To the Editors of Rethinking Schools:
In the Fall 2018 issue, the article “The Importance of Goodbye: When Students Leave Midyear” spanned three pages and lamented the loss of three students. Ursula Wolfe-Rocca wrote that when she doesn’t speak of students who “belong to some of the United States’ most vulnerable groups” who leave midyear, she feels “dangerously complicit in reinforcing a social narrative that these lives don’t matter, that their education, their presence in our classrooms is expendable, inconsequential.”
I write this letter with a similar intent; I feel I would be complicit in the same social narrative if I don’t draw attention to the fact that teachers who work in urban, segregated schools lose so many students we cannot count them, let alone capture tidy stories of their goodbyes.
In the last recorded year, my school — 99 percent African American, 85 percent free and reduced lunch, a “vulnerable population,” as Wolfe-Rocca would say — had a churn rate of 38 percent, and we’re on track for similar statistics this year. I teach five classes, some of which have lost upwards of 20 students. And as I write this, it’s only November.
Saying goodbye is a luxury withheld from classrooms fractured by expulsions, transfers, absenteeism, incarceration, and, in the most extreme of cases, death. If it is dangerously complicit to refrain from telling the stories of three “vulnerable” students, it is downright life-threatening to exclude the stories of schools who bleed these students daily.
I don’t doubt the importance of goodbye; I doubt its feasibility in inequitable contexts.
High School English Teacher
Barack Obama School of Career and Technical Education
Response from Ursula Wolfe-Rocca:
Rose Peterson makes crucial points that my article clearly did not make forcefully enough. I teach in a very specific context — a wealthy, suburban city in Oregon — and the stories I share about that context are not universal.
I am sorry that my piece felt like an erasure of the much more widespread disruptions that systematically assault schools like Ms. Peterson’s and make saying goodbye literally impossible.
Peterson suggests that the piece itself is indulgent, a kind of privilege, since it only captures the “tidy stories” of my three students, not “the stories of schools who bleed these students daily.” But those stories — the stories of Rose’s students — are not mine to tell. This was not a policy piece; it was an account of one teacher’s evolving classroom practice in a specific social location. But I could have done a better job emphasizing how deeply the racial and economic context of my school shaped the story I was telling.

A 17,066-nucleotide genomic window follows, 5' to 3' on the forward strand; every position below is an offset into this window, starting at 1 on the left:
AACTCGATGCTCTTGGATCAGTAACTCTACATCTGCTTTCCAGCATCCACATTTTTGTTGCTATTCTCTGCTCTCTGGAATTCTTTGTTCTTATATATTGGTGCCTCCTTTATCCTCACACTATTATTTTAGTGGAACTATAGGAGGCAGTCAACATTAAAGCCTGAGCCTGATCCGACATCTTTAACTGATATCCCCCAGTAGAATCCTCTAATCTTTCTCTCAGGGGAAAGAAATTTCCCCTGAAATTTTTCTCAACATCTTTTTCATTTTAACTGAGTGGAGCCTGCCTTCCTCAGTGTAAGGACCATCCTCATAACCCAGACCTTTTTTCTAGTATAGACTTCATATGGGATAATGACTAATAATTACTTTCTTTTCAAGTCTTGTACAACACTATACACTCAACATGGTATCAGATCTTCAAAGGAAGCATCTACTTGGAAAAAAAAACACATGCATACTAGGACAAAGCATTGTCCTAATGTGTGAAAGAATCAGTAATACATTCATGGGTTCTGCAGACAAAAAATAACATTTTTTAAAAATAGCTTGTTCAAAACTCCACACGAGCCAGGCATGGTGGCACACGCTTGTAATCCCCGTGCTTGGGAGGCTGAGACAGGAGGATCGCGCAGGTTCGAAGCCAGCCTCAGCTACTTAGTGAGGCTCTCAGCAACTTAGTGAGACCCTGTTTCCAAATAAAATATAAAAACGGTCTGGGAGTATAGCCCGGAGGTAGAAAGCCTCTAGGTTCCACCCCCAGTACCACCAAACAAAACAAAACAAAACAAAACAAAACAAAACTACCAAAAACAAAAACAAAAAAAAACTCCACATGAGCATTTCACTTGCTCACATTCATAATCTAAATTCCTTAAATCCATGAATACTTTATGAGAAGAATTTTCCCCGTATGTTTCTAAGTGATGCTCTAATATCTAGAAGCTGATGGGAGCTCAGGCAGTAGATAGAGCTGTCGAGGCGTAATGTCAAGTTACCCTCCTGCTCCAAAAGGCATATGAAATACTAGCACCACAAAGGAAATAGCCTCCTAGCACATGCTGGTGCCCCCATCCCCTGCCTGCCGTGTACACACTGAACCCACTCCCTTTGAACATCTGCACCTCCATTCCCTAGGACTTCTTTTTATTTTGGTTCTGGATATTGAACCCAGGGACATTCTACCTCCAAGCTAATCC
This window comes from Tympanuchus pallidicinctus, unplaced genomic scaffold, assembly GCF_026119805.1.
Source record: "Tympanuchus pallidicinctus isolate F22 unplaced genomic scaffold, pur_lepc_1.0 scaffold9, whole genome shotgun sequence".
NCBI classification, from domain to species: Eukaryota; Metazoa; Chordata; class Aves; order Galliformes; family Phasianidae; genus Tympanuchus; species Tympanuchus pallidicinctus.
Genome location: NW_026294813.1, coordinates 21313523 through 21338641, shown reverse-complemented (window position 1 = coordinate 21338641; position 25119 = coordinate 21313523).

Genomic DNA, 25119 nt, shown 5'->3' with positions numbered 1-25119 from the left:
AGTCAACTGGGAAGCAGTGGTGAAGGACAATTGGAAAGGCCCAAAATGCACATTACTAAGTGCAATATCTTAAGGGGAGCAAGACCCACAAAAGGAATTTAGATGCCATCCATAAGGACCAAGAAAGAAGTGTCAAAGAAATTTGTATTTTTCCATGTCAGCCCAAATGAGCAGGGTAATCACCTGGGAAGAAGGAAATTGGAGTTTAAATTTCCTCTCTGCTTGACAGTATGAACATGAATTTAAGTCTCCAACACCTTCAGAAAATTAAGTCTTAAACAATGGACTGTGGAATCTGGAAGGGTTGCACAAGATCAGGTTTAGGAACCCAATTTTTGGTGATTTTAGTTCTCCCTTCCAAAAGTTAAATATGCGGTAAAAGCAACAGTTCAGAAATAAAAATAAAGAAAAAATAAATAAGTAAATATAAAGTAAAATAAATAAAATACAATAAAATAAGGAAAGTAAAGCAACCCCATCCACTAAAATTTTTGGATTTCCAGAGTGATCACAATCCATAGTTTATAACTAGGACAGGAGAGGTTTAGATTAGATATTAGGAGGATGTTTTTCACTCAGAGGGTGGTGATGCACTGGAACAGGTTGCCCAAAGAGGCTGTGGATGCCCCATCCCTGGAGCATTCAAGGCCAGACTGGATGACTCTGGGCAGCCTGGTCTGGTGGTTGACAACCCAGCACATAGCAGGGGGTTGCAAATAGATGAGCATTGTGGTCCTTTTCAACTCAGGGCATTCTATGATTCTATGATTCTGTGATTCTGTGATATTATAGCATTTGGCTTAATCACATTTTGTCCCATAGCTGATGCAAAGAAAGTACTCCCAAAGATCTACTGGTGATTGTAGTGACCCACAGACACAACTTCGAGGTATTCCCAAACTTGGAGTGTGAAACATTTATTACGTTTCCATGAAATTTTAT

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To the Editors of Rethinking Schools:
I wanted to bring to your attention that there is an error in your transgender editorial (Vol. 33, No. 2 — Winter 2018–19). In the discussion of bathrooms, you correctly state that the Obama administration took the position that transgender students should be able to pick the bathroom of their choice. But then you go on to suggest that a solution to the Trump administration’s withdrawal of that policy is to designate gender-neutral bathrooms that can be used by transgender students.
In fact, the litigation over bathrooms (which spurred the Obama administration policy) involved students such as Gavin Grimm who wanted to use the bathroom that conformed to their gender identity and not a segregated gender-neutral stall. Grimm’s psychologist testified that it was important to Grimm’s gender transition to be able to use the boys’ bathroom rather than a gender-neutral bathroom that was otherwise used by staff.
The solution you propose is the one rejected by Grimm. My article on the subject, “Public Restrooms: Flipping the Default Rules” in the Ohio State Law Journal, provides a discussion of the history of the public restroom debate. I propose that all bathrooms should be “all comers” bathrooms. That proposal, of course, is far more radical than the one proposed by the Obama administration. But I don’t think Rethinking Schools should be endorsing the position taken by Grimm’s conservative Virginia school district.
It was great to see Rethinking Schools focus on the rights of transgender students and I really enjoyed Mykhiel Deych’s article. Thanks so much for your important work.
Distinguished University Professor
& Heck-Faust Memorial Chair in Constitutional Law
Moritz College of Law
The Ohio State University